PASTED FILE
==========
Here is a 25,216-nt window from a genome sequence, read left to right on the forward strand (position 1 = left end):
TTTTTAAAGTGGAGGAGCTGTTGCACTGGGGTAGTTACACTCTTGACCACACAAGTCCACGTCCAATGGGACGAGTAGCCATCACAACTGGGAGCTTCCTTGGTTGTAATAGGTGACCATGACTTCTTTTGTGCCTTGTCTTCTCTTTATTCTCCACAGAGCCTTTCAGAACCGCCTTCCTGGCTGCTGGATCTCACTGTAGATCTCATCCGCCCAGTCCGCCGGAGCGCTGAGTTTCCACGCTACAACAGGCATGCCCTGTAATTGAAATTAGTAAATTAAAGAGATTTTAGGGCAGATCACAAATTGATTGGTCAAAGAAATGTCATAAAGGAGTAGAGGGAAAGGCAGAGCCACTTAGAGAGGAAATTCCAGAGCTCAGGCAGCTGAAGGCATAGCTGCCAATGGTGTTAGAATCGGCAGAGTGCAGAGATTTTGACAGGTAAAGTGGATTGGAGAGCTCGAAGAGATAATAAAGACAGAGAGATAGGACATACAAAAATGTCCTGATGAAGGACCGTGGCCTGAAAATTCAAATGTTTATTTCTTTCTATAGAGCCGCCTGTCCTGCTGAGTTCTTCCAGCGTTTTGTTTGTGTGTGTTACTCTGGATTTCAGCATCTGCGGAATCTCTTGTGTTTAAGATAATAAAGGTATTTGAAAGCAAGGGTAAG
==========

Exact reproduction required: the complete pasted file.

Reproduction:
Here is a 25,216-nt window from a genome sequence, read left to right on the forward strand (position 1 = left end):
TTTTTAAAGTGGAGGAGCTGTTGCACTGGGGTAGTTACACTCTTGACCACACAAGTCCACGTCCAATGGGACGAGTAGCCATCACAACTGGGAGCTTCCTTGGTTGTAATAGGTGACCATGACTTCTTTTGTGCCTTGTCTTCTCTTTATTCTCCACAGAGCCTTTCAGAACCGCCTTCCTGGCTGCTGGATCTCACTGTAGATCTCATCCGCCCAGTCCGCCGGAGCGCTGAGTTTCCACGCTACAACAGGCATGCCCTGTAATTGAAATTAGTAAATTAAAGAGATTTTAGGGCAGATCACAAATTGATTGGTCAAAGAAATGTCATAAAGGAGTAGAGGGAAAGGCAGAGCCACTTAGAGAGGAAATTCCAGAGCTCAGGCAGCTGAAGGCATAGCTGCCAATGGTGTTAGAATCGGCAGAGTGCAGAGATTTTGACAGGTAAAGTGGATTGGAGAGCTCGAAGAGATAATAAAGACAGAGAGATAGGACATACAAAAATGTCCTGATGAAGGACCGTGGCCTGAAAATTCAAATGTTTATTTCTTTCTATAGAGCCGCCTGTCCTGCTGAGTTCTTCCAGCGTTTTGTTTGTGTGTGTTACTCTGGATTTCAGCATCTGCGGAATCTCTTGTGTTTAAGATAATAAAGGTATTTGAAAGCAAGGGTAAG